Good news, bad news: A look at the Cyber Incident and Breach Trends Report

The most recent Cyber Incident and Breach Trends Report from the Online Trust Alliance found that overall data breaches and exposed risks were down in 2018. That’s the good news. Unfortunately, the news didn’t stop there.

According to the report, ransomware’s financial hit grew by 60% last year, losses from business email compromise attacks doubled. Meanwhile, cryptojacking incidents — when a device is commandeered so that its compute power can be exploited to mine cryptocurrency — tripled.

One truism in data security is that wherever new technologies emerge in popularity, valuable data, money, and crime will follow. With cryptocurrencies, there’s new technology, money flows, and crime — which is probably why the report found cryptojacking to have grown so rapidly.

The report found business email compromise losses doubled, and the $1.3 million loss in the report closely matches the $1.2 billion cost cited by the  FBI’s Internet Crime Complaint Center that we reported on earlier this year. In these attacks, employees are tricked into sending money or store cards to fraudsters.

Any broad analysis of attack trends is certainly going to include passwords and access credentials, and this year the Online Trust Alliance found credential stuffing attacks rose considerably. Credential stuffing is when attackers take lists of known usernames and passwords (typically from previous breach data dumps) and apply them en mass against websites or other services. “Given that there are now more than 2.2 billion breached credentials in play and users often rely on identical logins across services, attackers are harnessing ultra-fast computers and known username/password pairs or commonly used passwords to gain access directly to accounts across a wide range of industries,” the Online Trust Alliance said in a statement.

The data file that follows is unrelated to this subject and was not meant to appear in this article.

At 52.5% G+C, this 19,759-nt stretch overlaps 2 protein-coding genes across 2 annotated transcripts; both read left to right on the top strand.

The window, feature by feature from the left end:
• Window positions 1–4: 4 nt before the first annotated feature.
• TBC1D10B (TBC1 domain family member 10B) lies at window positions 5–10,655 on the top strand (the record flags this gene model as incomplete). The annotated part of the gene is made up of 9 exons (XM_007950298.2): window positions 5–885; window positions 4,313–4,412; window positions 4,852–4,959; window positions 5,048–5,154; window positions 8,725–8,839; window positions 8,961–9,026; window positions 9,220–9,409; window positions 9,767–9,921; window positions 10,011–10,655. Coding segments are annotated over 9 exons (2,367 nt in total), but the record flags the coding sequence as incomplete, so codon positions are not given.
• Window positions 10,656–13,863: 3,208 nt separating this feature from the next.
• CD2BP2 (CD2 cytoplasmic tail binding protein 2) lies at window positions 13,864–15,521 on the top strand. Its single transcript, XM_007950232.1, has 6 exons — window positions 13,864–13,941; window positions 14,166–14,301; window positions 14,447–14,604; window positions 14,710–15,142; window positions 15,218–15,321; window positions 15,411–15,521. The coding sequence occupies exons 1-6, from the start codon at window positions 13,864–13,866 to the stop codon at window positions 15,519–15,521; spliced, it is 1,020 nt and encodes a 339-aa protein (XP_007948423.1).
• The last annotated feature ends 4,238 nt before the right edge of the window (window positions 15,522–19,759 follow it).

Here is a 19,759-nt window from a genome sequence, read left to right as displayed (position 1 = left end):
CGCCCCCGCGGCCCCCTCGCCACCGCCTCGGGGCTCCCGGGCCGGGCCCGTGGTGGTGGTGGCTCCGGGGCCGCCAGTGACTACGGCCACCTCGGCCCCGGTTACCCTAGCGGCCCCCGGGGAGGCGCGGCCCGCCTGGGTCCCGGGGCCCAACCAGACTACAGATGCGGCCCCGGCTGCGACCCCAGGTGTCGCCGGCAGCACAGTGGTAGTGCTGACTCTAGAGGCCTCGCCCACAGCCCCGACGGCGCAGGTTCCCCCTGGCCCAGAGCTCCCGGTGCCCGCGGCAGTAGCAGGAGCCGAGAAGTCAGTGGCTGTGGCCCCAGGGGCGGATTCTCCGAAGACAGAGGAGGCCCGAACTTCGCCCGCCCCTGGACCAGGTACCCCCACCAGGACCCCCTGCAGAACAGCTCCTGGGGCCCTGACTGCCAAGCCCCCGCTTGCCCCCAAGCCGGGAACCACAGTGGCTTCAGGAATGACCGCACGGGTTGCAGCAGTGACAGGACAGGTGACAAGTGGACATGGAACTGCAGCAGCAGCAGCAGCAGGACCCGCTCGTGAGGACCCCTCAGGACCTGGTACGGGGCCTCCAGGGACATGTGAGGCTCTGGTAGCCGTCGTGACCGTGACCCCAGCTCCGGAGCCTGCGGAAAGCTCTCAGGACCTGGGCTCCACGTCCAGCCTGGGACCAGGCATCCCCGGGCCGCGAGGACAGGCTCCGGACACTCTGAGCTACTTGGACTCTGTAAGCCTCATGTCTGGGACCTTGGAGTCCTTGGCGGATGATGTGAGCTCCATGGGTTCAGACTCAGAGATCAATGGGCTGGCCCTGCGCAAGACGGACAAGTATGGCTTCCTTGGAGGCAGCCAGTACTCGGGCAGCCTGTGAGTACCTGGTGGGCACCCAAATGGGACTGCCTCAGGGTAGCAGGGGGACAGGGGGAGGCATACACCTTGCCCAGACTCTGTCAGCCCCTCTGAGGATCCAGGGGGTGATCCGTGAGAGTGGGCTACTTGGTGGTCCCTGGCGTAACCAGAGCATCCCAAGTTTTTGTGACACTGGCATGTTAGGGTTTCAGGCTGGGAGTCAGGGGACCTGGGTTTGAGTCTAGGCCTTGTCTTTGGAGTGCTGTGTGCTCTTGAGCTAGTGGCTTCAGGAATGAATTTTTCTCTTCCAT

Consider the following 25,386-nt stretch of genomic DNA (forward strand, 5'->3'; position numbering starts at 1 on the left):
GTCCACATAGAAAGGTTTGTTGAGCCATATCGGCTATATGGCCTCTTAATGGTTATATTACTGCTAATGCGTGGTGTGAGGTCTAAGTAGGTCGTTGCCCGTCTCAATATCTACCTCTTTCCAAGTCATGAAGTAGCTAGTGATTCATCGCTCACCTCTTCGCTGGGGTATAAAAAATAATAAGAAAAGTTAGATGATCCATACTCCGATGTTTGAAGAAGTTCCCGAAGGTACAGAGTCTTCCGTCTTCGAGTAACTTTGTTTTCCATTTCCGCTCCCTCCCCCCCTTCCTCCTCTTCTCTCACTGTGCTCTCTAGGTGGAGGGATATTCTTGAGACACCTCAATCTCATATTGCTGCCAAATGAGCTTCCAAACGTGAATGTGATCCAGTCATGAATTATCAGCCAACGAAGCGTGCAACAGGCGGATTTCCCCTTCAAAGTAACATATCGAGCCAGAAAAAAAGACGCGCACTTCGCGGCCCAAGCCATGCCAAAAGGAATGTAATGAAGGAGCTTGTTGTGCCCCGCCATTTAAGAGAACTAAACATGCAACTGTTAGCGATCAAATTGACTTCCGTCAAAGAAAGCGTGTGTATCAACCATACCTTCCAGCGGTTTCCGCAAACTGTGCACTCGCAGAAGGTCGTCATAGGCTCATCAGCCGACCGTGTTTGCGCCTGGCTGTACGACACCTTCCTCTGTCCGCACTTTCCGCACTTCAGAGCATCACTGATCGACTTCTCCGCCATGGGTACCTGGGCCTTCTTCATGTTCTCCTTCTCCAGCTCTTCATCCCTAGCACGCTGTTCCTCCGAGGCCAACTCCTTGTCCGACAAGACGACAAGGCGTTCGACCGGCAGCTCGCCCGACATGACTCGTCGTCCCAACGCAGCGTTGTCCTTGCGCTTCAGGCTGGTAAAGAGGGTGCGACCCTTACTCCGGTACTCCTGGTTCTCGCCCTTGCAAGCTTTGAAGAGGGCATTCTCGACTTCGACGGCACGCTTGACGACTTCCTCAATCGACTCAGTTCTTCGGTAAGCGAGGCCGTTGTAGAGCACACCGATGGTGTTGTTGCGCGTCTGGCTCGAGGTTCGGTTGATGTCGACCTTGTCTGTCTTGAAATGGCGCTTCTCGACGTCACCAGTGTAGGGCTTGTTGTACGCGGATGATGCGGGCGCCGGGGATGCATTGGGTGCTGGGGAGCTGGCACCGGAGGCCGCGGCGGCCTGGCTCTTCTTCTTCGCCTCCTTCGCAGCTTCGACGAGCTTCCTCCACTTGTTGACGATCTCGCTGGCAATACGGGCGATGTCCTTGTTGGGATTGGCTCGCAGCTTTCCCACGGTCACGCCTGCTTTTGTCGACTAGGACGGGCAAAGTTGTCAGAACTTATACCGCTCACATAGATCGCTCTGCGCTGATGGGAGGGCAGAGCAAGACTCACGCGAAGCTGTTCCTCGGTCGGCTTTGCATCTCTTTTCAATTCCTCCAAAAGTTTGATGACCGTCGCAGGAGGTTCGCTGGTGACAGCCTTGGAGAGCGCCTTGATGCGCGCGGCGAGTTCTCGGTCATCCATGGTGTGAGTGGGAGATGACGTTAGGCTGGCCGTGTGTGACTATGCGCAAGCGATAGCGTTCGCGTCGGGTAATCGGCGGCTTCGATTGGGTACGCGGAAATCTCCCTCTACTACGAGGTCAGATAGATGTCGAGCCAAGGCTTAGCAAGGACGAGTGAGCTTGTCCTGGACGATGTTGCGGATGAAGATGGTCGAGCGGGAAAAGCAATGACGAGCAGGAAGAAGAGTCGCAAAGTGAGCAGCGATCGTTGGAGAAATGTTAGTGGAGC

Finally, attacks via software supply chains and other third-party-based breaches continue to grow and evolve. The report authors cited the Magecart attack as the most prominent third-party attack last year. Magecart infected payment forms at more than 6,000 e-commerce websites.

The Online Trust Alliance estimates that there was 78% rise in such attacks in 2018 and that half of all information security attacks involve the supply chain in some way.

The report shows that cybersecurity threats are truly fluid, and when technologies change and evolve, so do the targets cybercriminals set their sights on.


*** This is a Security Bloggers Network syndicated blog from Cybersecurity Matters – DXC Blogs authored by Cybersecurity Matters. Read the original post at: